Human rights abuses in Kashmir
In a rare briefing with the then United States ambassador to India, the International Committee of the Red Cross in 2005 expressed concern over alleged human rights violations in Kashmir and spoke about torture in detention centres, though it pointed out that the situation was much better than in the 1990s.
Red Cross stressed that it was not asking for US government action, but may seek to mobilise support in the future, "if its relations with the government of India do not improve," says the secret cable from the US embassy in New Delhi.
Made public by WikiLeaks, the cable signed off by the then US ambassador to India David Mulford, is dated April 6, 2010 and has been classified by the then deputy chief of mission Robert Blake, who now is the assistant secretary of sate for south and central Asia. The United States has accused WikiLeaks of stealing its secret cables. However, it has refused to either deny or confirm the authenticity of these cables.
Kashmir situation is 'much better' now
The name of the ICRC briefer has been deleted from the cable by WikiLeaks. "XXXXXXXXXXXX reported that during recent ICRC interactions with the GOI, officials have maintained that the human rights situation in Kashmir is 'much better than it was in the 1990s,' a view he also agreed with," the cable said.
"Security forces no longer roused entire villages in the middle of the night and detained inhabitants indiscriminately, as they had as recently as the late 1990s," it said. There is "more openness from medical doctors and the police," who have conceded that 95 per cent of the information on particular cases is accurate, he said.
He said while 10 years ago, there were some 300 detention centres, now there are 'a lot fewer'.
Red Cross denied access to detention centres
While acknowledging these improvements, the briefer suggested there were persistent problems like widespread use of 'IT' (ill-treatment) and 'torture' during interrogation that takes place in the presence of officers, and said the ICRC has raised these issues with the government of India for more than 10 years.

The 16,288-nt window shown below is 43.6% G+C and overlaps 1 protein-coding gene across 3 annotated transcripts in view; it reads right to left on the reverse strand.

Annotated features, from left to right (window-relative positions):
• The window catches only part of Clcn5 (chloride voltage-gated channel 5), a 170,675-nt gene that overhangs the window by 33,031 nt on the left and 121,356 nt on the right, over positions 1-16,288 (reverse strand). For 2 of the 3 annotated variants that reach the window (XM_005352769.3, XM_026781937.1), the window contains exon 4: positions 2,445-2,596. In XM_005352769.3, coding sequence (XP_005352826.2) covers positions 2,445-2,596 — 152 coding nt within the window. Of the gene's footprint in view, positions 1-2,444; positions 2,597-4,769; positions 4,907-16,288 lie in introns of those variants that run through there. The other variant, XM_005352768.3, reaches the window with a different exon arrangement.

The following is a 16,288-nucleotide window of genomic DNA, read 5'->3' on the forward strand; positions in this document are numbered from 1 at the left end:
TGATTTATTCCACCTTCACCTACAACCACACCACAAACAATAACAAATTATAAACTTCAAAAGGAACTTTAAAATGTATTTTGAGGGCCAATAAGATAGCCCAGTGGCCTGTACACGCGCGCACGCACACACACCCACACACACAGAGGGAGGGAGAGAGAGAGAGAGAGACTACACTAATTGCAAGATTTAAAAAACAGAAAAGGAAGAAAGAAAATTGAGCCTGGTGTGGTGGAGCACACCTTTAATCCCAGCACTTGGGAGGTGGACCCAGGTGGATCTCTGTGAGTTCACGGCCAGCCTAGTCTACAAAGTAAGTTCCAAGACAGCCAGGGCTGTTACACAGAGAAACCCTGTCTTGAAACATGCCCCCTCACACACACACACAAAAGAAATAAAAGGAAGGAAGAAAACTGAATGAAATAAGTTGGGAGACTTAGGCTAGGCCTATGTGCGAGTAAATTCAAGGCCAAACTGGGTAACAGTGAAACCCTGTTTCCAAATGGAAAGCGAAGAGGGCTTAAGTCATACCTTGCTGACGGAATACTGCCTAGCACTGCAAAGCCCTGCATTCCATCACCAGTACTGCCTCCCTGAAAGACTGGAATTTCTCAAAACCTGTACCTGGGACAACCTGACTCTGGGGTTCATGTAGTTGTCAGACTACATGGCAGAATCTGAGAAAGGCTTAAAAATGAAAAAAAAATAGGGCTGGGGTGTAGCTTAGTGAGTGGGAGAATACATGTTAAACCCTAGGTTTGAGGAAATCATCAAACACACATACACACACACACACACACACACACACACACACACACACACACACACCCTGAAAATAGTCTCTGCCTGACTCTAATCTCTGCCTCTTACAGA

It said ICRC has never obtained access to the 'Cargo Building,' 'the most notorious detention centre in Srinagar'. The briefer said that current practices continue because 'security forces need promotions', while for militants 'the insurgency has become a business'.
According to the cable, the ICRC official indicated that his organisation would seek another Roundtable meeting with the ministry of external affairs and ministry of home affairs between April and June.
'Stable trend lines of ill-treatment and torture'
"The ICRC New Delhi office also wants its President to visit India, to raise these and other issues in a meeting with Prime Minister Manmohan Singh," the cable said.
"XXXXXXXXXXXX considered this 'very important,' although stressed that it was not agreed," the cable said.
"In his comments, Mulford notes that the fact that ICRC reversed its practice of the last several years to provide this briefing to us reflects its frustration with the MEA and MHA, although we note that their experience with security forces in J&K is clearly better than in the past, pragmatic and bordering on the positive," the cable says.
It said the data showing "stable trend lines of ill-treatment and torture in detention centres are very disturbing, because the practice continues unabated".
'All branches of the security forces used torture'
ICRC considers the status quo 'unacceptable and wants substantive dialogue with the GOI,' Mulford wrote.
"Their approach to us may be a prelude to a more assertive stance vis-a-vis New Delhi, which could be helpful in goading the home ministry and defence ministry in taking firmer action, but also risks backfiring if the GOI starts to back out of a long-negotiated working relationship which has produced valuable results over the past decade," he said.
According to the cable, Mulford said ICRC staff made 177 visits to detention centers in J&K and elsewhere (primarily the North East), between 2002-2004, meeting with 1,491 detainees, 1,296 of which were private interviews.
In 852 cases, detainees reported what ICRC refers to as 'IT' (ill-treatment). "ICRC stressed that all the branches of the security forces used these forms of IT and torture," it said.